Once again, bad news struck Paine College this week.
On Monday, U.S. District Judge Thomas Thrash Jr. of the Northern District of Georgia ruled that the claims in a lawsuit made by Augusta’s historically African-American college trying to prevent its loss of accreditation by the Southern Association of Colleges and Schools Commission on Colleges, or SACS, did not show any material fact.
Therefore, the judge dismissed Paine College’s request for a partial summary judgment in its quest to keep its accreditation.
So, where does this put Paine?
Honestly, pretty much back to where it was about two years ago, which is not a good position for Paine.
While Paine College President Jerry Hardee might be still trying to insist that Paine’s accreditation “remains intact” while the injunction is in place, that’s a good way of saying, “Time is ticking, but we’re still all right… for now.”
Paine College has bought a lot of extra time in this matter, but time is no longer on its side.
The Southern Association of Colleges and Schools has packed its bags and left the building.
Now, Paine’s only real option is to seek accreditation through the Transnational Association of Christian Colleges and Schools, otherwise known as TRACS.
Some hope that TRACS will mean the same as SACS.
Well, that’s wishful thinking.
Current students of Paine College who continue to take classes at the university after SACS pulls out will most likely have a difficult time transferring some of their class credits.
Sure, those classes taken while the SACS accreditation is still in place are safe, but any classes taken after SACS pulls out of Paine will be an entirely different story.
Students need to fully understand that.
If they plan on staying in the Augusta area in the long-term, the change in accreditation might not be a problem. But if they leave the area and still plan to pursue a degree elsewhere, all their hard work and grades might not transfer to other colleges.
It just depends.
And when it comes to students’ education, the word “depends” should concern them.
Now, let’s talk about Paine’s accomplishments.
Just last year, Paine celebrated 135 years of existence in Augusta.
That’s no small feat for any university.
And many students, faculty members and alumni of Augusta’s historically African-American college insist that Paine College will stand for another 135 years despite the recent challenges that the university has faced.
Many students and faculty members have embraced the battle cry, “Paine College is here to stay.”
But Paine has battled SACS for years, and it’s clearly not winning.
Paine is basically back to the drawing board.
This all began back in 2016, when SACS rescinded Paine’s accreditation after determining that the college still did not meet three major financial standards. The historic college had already been on probation since 2014.
But the historic college has continuously fought back.
Back when Dr. Samuel Sullivan was president of Paine, he stood proudly and discussed openly the university’s decision to file a federal lawsuit seeking declaratory, monetary and injunctive relief from SACS’s actions.
“We get knocked down many times in our lifetime, but we always get up and we always stand up and stand for something,” Sullivan said in 2016. “And that is what we are about here at Paine: Standing for something.”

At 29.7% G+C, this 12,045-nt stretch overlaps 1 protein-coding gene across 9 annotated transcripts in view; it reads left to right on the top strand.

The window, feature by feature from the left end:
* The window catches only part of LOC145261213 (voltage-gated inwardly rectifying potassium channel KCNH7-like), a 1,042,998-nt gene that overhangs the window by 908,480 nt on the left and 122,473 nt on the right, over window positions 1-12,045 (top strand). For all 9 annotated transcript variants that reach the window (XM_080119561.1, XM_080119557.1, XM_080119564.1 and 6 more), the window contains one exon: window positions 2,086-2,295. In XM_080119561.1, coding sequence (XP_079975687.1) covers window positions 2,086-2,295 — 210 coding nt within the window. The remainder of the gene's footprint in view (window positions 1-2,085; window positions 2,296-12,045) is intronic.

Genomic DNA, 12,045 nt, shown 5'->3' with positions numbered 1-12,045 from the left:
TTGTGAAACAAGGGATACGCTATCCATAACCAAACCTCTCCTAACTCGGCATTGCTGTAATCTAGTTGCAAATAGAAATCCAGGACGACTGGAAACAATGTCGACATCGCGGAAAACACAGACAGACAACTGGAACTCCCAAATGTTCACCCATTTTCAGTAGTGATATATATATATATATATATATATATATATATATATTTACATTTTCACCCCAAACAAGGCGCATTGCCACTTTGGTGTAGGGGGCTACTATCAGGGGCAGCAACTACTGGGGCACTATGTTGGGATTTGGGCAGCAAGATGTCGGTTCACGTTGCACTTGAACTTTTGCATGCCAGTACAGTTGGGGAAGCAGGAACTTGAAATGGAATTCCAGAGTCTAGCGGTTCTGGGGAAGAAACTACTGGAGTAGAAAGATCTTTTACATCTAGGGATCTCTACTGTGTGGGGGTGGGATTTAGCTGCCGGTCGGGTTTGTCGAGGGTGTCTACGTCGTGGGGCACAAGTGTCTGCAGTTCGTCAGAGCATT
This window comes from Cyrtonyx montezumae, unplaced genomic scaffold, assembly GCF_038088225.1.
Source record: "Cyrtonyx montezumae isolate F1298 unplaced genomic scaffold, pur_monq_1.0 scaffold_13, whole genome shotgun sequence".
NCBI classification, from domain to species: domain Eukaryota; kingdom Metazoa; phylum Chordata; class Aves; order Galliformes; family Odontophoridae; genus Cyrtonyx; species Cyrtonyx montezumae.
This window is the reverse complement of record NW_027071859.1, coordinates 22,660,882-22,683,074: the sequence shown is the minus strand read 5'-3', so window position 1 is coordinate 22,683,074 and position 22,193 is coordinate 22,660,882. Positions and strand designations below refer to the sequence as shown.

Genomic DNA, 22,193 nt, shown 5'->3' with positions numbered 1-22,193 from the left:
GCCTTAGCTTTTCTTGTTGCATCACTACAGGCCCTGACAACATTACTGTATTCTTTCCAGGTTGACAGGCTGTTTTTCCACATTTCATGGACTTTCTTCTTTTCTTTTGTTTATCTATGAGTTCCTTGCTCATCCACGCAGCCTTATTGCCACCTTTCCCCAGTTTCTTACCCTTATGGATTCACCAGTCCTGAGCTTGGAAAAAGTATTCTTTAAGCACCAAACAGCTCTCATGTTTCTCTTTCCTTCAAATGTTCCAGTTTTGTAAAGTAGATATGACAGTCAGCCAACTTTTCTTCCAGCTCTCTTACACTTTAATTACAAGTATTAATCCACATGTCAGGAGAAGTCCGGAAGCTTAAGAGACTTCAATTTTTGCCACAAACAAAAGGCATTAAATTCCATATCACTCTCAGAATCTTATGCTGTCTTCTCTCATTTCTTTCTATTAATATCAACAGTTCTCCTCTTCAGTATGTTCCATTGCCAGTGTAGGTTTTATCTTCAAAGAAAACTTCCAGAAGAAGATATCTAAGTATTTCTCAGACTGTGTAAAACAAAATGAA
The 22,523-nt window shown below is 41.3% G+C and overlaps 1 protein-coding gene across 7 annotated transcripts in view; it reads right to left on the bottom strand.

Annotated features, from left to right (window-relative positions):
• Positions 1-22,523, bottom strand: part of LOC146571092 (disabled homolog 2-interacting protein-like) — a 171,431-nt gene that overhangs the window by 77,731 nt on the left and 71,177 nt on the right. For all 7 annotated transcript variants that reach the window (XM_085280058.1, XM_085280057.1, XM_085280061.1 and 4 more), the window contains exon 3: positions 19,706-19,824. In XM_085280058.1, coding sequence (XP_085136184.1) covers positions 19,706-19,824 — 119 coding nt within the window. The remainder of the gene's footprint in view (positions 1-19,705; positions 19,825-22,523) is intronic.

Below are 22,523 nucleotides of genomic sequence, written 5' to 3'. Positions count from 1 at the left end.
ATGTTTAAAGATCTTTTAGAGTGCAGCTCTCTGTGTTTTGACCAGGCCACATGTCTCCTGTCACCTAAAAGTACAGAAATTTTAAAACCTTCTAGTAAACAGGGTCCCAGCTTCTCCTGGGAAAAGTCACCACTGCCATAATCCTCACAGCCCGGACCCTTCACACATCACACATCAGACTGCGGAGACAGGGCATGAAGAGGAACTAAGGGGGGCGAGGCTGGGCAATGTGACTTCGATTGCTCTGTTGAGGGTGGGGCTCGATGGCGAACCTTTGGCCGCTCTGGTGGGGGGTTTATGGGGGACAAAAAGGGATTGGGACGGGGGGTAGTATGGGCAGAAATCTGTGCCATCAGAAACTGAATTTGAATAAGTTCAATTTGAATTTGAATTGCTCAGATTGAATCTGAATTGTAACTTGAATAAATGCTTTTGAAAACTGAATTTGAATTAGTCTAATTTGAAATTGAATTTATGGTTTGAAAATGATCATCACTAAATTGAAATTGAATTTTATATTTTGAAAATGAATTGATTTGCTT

In a 90-page federal lawsuit, Paine College clearly spelled out its “unfair treatment” by the SACS commission and the “viciousness of this process.”
The lawsuit also suggested that many of the historically African-American colleges in this region were also being treated unfairly by SACS.
As a result, Judge Thrash entered an injunction reinstating Paine College as a member of SACS and restoring its accreditation.
Back then, the judge ruled that Paine College would remain accredited “until further notice,” and enrolled students will be allowed to continue to receive financial aid.
Those three words “until further notice” were crucial in keeping Paine College’s doors open and the university on track in 2016.
“That was key for us because, in essence, what that means is until SACS is working with us and presents a solution that we can agree to and a judge can agree to, nothing changes,” Sullivan said in 2017.
But that is all about to change and the university is at another crossroads.
For too many years, Paine College has been turned upside down, and it’s not fair for students’ future to constantly be in question.
So, now what?
Well, Paine College stands a good chance of being accepted by TRACS because of the university’s affiliation with the Christian Methodist Episcopal (CME) Church and the United Methodist Church.
“The criteria is very similar to SACS except for TRACS there needs to be a clearly defined mission that reflects the Christian values of the institution,” Sullivan said last year. “We are religiously affiliated, so it’s a good fit.”
It might be a good fit, but it’s time for Paine College President Jerry Hardee to get real with students.
There will be a difference in the degrees the students earn at Paine College without the SACS accreditation.
Those who say that’s not true aren’t being honest.
Why else would Paine fight so hard to keep its SACS accreditation if there wasn’t a difference between SACS and TRACS?
Just because they rhyme, doesn’t make them the same.
Also, students should know that their financial aid might change under TRACS.
They also might have difficulty transferring any credit hours earned at Paine College to other colleges.
Those are realities that need to be discussed with students, parents and faculty.
Paine College will be changing, whether people like it or not.